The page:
figurines

All dolled up

To many people they're simply a nostalgic throwback to childhood. To some, they're treasures to be collected and curated. To others, they're objects of horror, a sentiment encouraged by tv, films and a particular island in Mexico. To archaeologists, they're the remnants of long lost childhoods, a personal and sometimes poignant reminder of the children that came before us. They make visible an aspect of life in the past that is so often hidden, in both the archaeological and historical records. They're also cute and creepy by turns. The following are some of our favourites from Christchurch. Enjoy!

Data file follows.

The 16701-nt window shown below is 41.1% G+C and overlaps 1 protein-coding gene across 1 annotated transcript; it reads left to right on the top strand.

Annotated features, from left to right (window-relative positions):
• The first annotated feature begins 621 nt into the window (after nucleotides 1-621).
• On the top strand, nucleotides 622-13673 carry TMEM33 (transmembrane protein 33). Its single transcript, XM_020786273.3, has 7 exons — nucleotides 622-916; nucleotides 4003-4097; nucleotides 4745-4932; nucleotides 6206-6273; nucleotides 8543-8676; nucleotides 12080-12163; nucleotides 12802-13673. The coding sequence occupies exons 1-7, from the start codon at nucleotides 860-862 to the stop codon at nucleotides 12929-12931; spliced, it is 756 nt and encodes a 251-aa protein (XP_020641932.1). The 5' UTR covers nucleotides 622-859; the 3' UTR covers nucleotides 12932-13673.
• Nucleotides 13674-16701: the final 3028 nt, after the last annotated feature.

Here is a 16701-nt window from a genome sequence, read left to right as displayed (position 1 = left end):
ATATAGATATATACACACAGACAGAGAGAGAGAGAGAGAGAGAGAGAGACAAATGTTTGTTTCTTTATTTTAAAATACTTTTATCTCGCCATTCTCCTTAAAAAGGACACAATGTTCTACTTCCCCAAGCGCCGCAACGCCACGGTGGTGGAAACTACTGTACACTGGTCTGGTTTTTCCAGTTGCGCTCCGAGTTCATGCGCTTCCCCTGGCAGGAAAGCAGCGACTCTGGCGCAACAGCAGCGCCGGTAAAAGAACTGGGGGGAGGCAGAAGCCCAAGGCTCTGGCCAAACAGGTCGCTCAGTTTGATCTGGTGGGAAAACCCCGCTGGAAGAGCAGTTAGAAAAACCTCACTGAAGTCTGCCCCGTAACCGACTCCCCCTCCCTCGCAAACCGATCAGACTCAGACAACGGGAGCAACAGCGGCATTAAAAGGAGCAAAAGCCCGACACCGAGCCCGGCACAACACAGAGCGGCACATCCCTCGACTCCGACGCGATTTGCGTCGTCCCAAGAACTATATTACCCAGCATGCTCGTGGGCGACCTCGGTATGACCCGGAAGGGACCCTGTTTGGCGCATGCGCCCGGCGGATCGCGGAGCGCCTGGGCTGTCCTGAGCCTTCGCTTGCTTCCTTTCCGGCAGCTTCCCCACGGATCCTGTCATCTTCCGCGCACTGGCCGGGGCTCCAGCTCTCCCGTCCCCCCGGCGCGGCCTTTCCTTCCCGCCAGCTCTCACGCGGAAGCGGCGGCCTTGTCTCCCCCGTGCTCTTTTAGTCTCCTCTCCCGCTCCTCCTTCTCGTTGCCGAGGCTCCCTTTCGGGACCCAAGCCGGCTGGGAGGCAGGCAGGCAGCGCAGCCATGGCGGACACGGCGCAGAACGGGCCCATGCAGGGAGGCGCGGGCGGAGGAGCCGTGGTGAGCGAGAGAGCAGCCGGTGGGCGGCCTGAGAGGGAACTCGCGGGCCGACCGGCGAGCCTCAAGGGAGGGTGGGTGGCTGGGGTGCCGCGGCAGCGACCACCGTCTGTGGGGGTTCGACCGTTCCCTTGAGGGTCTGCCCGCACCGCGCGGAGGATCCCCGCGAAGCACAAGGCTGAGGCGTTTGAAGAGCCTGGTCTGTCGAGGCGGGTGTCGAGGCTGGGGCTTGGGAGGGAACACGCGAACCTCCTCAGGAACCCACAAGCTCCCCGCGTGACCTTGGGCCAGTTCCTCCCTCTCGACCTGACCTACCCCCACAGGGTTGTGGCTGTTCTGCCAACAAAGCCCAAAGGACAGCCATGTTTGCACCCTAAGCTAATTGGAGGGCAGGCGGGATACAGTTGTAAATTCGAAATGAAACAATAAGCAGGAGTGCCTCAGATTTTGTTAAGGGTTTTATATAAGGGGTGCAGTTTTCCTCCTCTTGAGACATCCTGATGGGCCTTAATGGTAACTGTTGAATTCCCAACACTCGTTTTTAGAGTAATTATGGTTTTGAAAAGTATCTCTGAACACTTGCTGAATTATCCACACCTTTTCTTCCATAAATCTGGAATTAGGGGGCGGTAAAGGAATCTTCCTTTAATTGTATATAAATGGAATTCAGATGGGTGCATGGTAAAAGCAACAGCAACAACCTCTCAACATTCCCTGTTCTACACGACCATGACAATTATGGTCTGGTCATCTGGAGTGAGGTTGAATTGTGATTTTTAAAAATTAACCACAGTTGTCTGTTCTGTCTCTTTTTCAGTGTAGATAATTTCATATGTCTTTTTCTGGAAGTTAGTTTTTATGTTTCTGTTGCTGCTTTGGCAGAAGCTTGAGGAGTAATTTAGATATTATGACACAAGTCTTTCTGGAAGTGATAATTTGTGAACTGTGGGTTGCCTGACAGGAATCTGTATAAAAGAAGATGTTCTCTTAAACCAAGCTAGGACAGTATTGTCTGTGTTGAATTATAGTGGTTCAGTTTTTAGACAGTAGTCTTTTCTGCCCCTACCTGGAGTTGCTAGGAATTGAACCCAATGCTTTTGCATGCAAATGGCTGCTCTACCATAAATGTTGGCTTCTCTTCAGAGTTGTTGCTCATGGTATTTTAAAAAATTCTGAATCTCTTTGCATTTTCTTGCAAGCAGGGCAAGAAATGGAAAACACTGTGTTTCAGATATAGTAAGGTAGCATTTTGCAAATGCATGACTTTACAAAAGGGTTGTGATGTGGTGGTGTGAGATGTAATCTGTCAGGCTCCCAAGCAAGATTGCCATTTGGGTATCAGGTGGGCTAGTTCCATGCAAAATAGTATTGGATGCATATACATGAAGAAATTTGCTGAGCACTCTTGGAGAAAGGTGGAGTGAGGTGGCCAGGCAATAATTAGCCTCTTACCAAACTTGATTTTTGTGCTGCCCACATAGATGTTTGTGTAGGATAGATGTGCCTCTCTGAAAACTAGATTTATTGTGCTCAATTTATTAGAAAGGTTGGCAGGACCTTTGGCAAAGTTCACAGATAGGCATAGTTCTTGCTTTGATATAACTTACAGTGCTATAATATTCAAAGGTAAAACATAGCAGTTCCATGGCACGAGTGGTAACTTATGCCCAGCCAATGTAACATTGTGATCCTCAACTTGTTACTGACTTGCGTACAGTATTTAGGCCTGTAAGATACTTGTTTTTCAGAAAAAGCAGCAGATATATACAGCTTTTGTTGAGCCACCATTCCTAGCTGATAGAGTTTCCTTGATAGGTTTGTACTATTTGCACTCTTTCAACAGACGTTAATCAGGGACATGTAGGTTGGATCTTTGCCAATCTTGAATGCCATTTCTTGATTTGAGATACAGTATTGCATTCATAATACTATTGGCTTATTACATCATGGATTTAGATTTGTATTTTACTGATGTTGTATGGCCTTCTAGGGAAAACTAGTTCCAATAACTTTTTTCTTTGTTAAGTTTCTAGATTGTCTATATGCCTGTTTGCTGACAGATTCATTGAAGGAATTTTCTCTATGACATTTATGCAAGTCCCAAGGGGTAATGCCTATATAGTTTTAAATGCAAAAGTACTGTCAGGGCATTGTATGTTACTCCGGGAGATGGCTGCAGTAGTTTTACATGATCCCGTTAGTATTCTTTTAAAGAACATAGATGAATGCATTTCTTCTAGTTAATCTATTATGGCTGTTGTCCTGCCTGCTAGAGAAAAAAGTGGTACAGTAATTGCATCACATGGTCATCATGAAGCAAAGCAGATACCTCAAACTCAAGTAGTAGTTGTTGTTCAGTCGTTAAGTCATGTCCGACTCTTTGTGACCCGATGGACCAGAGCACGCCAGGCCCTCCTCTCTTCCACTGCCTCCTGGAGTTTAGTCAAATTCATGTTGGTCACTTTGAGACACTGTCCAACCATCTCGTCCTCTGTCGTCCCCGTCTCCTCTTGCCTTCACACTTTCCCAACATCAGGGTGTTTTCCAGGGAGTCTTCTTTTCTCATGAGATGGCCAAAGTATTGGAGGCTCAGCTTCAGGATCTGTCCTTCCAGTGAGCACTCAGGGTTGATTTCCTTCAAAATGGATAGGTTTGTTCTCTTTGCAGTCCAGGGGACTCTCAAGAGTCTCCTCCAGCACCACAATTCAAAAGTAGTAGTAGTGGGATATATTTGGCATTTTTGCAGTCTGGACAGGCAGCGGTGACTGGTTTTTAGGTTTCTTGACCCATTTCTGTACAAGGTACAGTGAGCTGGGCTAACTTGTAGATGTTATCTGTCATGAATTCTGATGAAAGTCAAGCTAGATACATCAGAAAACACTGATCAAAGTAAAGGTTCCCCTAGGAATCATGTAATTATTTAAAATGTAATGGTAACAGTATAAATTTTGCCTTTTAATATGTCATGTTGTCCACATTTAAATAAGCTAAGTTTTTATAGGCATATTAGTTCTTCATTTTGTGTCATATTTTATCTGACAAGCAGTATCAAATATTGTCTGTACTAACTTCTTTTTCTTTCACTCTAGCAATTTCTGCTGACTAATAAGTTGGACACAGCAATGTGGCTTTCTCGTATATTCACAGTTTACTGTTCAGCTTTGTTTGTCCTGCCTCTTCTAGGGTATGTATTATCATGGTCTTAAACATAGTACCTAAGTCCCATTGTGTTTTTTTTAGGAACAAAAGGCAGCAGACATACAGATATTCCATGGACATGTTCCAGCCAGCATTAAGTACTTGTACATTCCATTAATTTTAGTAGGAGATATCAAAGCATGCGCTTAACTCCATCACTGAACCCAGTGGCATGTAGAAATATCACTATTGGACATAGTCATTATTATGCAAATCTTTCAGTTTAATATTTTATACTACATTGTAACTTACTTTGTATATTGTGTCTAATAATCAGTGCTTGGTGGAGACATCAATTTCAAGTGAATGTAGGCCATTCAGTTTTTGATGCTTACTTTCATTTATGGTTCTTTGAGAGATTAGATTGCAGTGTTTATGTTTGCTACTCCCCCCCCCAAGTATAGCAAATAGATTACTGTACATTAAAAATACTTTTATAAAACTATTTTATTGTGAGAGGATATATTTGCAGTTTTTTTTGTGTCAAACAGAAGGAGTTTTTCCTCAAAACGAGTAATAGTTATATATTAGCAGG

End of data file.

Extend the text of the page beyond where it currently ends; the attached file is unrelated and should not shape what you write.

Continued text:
This one seems disappointed.

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This particularly shapely calf comes with a lovely little ankle boot.

I love this one. She looks like a soothsayer.

I find this one unsettling. One of my colleagues thinks it's adorable. You be the judge. If you look closely you can see that the baby is holding a rattle

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More often than you might think, we just get a torso. Or an arm. A foot. A disconcerting remnant of somebody's once beloved toy. Sometimes, when struck by a combination of melancholy and melodrama, I find myself thinking 'archaeology: it's all just lost and broken things' and that sentiment never seems more apt than when you're looking at a bunch of broken dolls. Image: J. Garland.

Then again, sometimes you get the head of a figurine wearing a fantastic

Jessie Garland